Healthy FoodsIt is vitally important to stock your kitchen with healthy foods. When your kitchen is filled with pre-packaged mixes and meals, unhealthy snacks and an unlimited supply of foods filled with empty calories, you are basically sabotaging any attempts you may make at healthier eating.

Unhealthy Foods
Image by HoneyBunnhy

In order to develop and sustain better eating habits, you must have a kitchen stocked with good quality, healthy food. So, the first step may be to take inventory of your food supply and eliminate all the foods that contribute to poor eating habits. OUCH!

Step One

That could be a scary process for some – depending on the amount of unhealthy food that has collected on your pantry shelves and in your refrigerator.  BUT . . . you have to start somewhere. So, removing all the foods that take you down the path of poor eating habits is the first step.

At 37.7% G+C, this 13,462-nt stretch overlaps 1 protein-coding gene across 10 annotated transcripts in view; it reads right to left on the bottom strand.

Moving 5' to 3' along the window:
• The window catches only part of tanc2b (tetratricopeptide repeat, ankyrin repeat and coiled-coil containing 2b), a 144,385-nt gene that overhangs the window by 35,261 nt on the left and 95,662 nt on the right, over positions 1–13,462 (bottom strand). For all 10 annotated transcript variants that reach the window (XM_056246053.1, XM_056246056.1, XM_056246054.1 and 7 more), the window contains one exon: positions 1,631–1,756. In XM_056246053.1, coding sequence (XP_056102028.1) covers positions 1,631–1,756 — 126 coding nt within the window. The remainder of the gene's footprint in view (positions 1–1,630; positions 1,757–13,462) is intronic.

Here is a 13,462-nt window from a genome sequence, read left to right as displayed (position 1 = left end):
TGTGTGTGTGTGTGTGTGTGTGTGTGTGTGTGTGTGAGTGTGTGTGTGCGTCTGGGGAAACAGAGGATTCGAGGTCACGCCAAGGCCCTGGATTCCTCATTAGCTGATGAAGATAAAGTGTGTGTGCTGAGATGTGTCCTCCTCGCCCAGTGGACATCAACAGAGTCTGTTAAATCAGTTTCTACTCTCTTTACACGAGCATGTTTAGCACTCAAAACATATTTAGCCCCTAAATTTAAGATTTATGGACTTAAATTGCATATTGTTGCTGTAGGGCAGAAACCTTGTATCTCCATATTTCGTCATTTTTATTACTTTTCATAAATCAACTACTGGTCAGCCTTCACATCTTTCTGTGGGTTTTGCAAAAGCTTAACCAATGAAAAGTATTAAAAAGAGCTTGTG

When you are hungry and look through the cabinets for something to eat, if are like me, you eat whatever is available. Keeping cookies in the pantry or ice cream in the freezer is simply too tempting, I can almost guarantee that you will eat them – eventually. If you want to stop eating unhealthy foods, you simply must not keep them around. If they are not readily available in your kitchen, you no longer have to make the choice of eating them, or not.

Step Two

Once your pantry and refrigerator are clean, the next step is to pay attention to how you shop. The act of resisting temptation starts when you are in the grocery store. Avoiding the temptation to buy foods that you know you don’t want to eat (or should not eat) is the first step toward changing your eating habits.

Before we discuss how to stock a healthier kitchen, let’s deal with some of the false beliefs, which may be preventing you from eating better.

  • “I can’t throw away all that food. I will use what I have first and then replace it with better choices.”